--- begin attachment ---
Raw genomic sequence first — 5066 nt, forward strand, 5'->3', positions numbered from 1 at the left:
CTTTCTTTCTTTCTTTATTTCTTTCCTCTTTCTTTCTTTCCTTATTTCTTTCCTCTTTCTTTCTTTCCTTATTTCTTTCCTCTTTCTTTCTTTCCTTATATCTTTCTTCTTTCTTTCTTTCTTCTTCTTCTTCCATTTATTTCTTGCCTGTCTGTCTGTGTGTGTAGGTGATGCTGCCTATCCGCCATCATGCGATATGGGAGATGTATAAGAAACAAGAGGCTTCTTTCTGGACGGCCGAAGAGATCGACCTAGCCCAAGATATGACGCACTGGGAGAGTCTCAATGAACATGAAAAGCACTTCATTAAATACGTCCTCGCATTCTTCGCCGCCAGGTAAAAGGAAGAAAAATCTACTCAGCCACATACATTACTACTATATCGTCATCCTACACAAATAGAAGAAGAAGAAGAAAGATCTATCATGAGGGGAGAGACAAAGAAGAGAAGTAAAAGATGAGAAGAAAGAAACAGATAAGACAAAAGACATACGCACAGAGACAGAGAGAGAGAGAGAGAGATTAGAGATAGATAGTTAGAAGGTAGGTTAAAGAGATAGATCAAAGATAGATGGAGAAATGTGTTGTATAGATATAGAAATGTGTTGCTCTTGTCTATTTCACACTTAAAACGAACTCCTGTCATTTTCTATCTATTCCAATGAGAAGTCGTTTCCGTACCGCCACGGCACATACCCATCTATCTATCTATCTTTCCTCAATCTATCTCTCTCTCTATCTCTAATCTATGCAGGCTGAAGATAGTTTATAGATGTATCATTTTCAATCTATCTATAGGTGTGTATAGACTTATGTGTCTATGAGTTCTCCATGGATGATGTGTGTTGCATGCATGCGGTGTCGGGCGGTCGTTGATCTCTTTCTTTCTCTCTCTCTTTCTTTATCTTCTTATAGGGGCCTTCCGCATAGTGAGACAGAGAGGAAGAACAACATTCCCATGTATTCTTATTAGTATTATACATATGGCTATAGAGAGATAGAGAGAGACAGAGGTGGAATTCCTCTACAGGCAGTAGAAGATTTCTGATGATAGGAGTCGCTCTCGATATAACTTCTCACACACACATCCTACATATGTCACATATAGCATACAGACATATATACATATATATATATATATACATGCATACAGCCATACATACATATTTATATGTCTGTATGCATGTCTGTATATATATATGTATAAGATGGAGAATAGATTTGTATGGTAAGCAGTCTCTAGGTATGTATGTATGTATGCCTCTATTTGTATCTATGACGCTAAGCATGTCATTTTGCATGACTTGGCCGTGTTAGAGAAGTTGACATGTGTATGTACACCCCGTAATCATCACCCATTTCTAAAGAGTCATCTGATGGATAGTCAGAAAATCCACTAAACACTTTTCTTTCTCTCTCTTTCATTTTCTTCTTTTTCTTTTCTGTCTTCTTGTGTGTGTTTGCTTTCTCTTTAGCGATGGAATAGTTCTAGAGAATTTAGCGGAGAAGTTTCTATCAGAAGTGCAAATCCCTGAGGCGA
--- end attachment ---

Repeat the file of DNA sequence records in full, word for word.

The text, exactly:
Raw genomic sequence first — 5066 nt, forward strand, 5'->3', positions numbered from 1 at the left:
CTTTCTTTCTTTCTTTATTTCTTTCCTCTTTCTTTCTTTCCTTATTTCTTTCCTCTTTCTTTCTTTCCTTATTTCTTTCCTCTTTCTTTCTTTCCTTATATCTTTCTTCTTTCTTTCTTTCTTCTTCTTCTTCCATTTATTTCTTGCCTGTCTGTCTGTGTGTGTAGGTGATGCTGCCTATCCGCCATCATGCGATATGGGAGATGTATAAGAAACAAGAGGCTTCTTTCTGGACGGCCGAAGAGATCGACCTAGCCCAAGATATGACGCACTGGGAGAGTCTCAATGAACATGAAAAGCACTTCATTAAATACGTCCTCGCATTCTTCGCCGCCAGGTAAAAGGAAGAAAAATCTACTCAGCCACATACATTACTACTATATCGTCATCCTACACAAATAGAAGAAGAAGAAGAAAGATCTATCATGAGGGGAGAGACAAAGAAGAGAAGTAAAAGATGAGAAGAAAGAAACAGATAAGACAAAAGACATACGCACAGAGACAGAGAGAGAGAGAGAGAGATTAGAGATAGATAGTTAGAAGGTAGGTTAAAGAGATAGATCAAAGATAGATGGAGAAATGTGTTGTATAGATATAGAAATGTGTTGCTCTTGTCTATTTCACACTTAAAACGAACTCCTGTCATTTTCTATCTATTCCAATGAGAAGTCGTTTCCGTACCGCCACGGCACATACCCATCTATCTATCTATCTTTCCTCAATCTATCTCTCTCTCTATCTCTAATCTATGCAGGCTGAAGATAGTTTATAGATGTATCATTTTCAATCTATCTATAGGTGTGTATAGACTTATGTGTCTATGAGTTCTCCATGGATGATGTGTGTTGCATGCATGCGGTGTCGGGCGGTCGTTGATCTCTTTCTTTCTCTCTCTCTTTCTTTATCTTCTTATAGGGGCCTTCCGCATAGTGAGACAGAGAGGAAGAACAACATTCCCATGTATTCTTATTAGTATTATACATATGGCTATAGAGAGATAGAGAGAGACAGAGGTGGAATTCCTCTACAGGCAGTAGAAGATTTCTGATGATAGGAGTCGCTCTCGATATAACTTCTCACACACACATCCTACATATGTCACATATAGCATACAGACATATATACATATATATATATATATACATGCATACAGCCATACATACATATTTATATGTCTGTATGCATGTCTGTATATATATATGTATAAGATGGAGAATAGATTTGTATGGTAAGCAGTCTCTAGGTATGTATGTATGTATGCCTCTATTTGTATCTATGACGCTAAGCATGTCATTTTGCATGACTTGGCCGTGTTAGAGAAGTTGACATGTGTATGTACACCCCGTAATCATCACCCATTTCTAAAGAGTCATCTGATGGATAGTCAGAAAATCCACTAAACACTTTTCTTTCTCTCTCTTTCATTTTCTTCTTTTTCTTTTCTGTCTTCTTGTGTGTGTTTGCTTTCTCTTTAGCGATGGAATAGTTCTAGAGAATTTAGCGGAGAAGTTTCTATCAGAAGTGCAAATCCCTGAGGCGA